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From Daphné to Frédégonde: all roads do not lead to Rome...

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Max d’Ollone (b. June 1875) must have felt relief when he left Paris for the Villa Medici in the winter of 1897-1898, having at last, at his fourth attempt, won the coveted Prix de Rome – the key academic award for French musicians. Lacking self-confidence, resigned to having received only a second prize in 1895, he had even considered giving up. It had taken all the powers of persuasion his teacher Jules Massenet could muster to get him to try again in 1897. Through no fault of his own, the young candidate had been caught up in a controversy that had affected the objectivity of the assessment of his music and its merits had not been fairly taken into account. In order to understand what happened in the Prix de Rome competitions of 1894-1897, and explain why Max d’Ollone received or did not receive a prize, we need to piece together the events of those years and take a fresh and impartial look at his cantatas, for indeed Clarisse Harlowe, Mélusine and Frédégonde are much more masterly achievements than was generally admitted at the time.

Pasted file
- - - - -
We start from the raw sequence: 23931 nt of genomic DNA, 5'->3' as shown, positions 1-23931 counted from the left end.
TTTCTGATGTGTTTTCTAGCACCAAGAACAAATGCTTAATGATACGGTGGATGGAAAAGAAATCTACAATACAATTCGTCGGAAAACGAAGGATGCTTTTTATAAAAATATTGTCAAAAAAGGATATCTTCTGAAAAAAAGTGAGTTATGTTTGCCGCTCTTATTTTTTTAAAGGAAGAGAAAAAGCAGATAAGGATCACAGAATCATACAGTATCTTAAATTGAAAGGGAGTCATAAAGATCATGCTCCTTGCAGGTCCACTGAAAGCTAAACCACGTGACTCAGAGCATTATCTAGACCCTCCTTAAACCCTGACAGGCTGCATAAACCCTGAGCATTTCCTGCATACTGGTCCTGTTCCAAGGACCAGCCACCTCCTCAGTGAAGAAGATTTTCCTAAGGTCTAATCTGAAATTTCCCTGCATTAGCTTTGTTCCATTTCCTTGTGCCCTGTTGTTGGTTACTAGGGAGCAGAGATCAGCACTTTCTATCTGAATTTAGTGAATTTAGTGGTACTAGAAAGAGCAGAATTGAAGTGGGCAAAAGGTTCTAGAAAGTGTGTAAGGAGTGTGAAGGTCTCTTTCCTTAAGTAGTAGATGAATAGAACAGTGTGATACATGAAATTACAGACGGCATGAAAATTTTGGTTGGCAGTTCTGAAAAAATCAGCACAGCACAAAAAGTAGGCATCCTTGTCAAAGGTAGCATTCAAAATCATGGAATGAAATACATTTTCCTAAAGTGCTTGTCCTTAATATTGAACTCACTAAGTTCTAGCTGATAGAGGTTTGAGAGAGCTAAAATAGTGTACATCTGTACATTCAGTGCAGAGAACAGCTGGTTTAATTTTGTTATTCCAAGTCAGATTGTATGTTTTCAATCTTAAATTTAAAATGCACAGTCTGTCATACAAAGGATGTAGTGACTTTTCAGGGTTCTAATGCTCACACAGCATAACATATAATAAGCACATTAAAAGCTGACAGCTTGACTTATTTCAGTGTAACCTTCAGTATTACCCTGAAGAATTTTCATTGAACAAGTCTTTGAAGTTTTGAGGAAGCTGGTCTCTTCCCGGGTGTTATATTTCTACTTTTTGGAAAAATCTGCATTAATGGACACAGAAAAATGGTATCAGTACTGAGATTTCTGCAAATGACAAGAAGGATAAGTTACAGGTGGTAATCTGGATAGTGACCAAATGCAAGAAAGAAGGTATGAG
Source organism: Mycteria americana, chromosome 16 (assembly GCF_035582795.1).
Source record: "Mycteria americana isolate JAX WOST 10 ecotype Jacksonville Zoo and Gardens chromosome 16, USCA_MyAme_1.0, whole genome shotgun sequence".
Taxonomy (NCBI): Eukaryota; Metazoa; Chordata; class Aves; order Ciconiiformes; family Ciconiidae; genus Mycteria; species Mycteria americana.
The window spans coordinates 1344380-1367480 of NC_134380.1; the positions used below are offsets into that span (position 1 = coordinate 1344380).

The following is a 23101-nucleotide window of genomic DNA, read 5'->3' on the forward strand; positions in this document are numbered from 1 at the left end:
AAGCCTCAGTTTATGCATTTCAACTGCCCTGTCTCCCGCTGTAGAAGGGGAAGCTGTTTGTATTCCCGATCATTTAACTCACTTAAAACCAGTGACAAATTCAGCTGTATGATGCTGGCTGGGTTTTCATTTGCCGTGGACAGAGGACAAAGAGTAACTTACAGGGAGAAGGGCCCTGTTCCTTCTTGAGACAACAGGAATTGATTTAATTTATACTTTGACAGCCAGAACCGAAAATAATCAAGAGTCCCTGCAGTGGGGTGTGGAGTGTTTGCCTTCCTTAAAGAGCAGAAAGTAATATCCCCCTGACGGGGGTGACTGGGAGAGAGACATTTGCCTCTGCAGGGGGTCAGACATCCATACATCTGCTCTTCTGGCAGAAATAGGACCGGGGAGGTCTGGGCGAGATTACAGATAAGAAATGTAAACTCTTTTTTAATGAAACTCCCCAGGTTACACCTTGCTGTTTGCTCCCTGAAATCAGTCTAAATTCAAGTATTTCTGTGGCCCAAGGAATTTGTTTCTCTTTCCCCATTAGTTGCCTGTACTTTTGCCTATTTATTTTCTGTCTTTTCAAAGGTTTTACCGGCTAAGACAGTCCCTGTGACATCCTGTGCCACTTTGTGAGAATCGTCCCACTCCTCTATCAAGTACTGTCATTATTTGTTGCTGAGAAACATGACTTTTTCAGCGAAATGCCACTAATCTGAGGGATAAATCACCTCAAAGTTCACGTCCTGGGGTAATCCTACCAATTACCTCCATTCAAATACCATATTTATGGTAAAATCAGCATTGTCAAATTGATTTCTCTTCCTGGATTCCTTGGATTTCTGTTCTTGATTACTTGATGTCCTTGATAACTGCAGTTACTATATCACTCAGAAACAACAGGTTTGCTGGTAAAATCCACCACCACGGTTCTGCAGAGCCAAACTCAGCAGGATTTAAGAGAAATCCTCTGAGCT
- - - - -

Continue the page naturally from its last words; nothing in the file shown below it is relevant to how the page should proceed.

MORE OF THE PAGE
From the CD-Book Max d'Ollone. Cantates, chœurs et musique symphonique (Palazzetto Bru Zane, collection Prix de Rome, 2012). Translation: Mary Pardoe.

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Charles MOREL


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Composer, Conductor


(1875 - 1959)


publication date : 09/10/23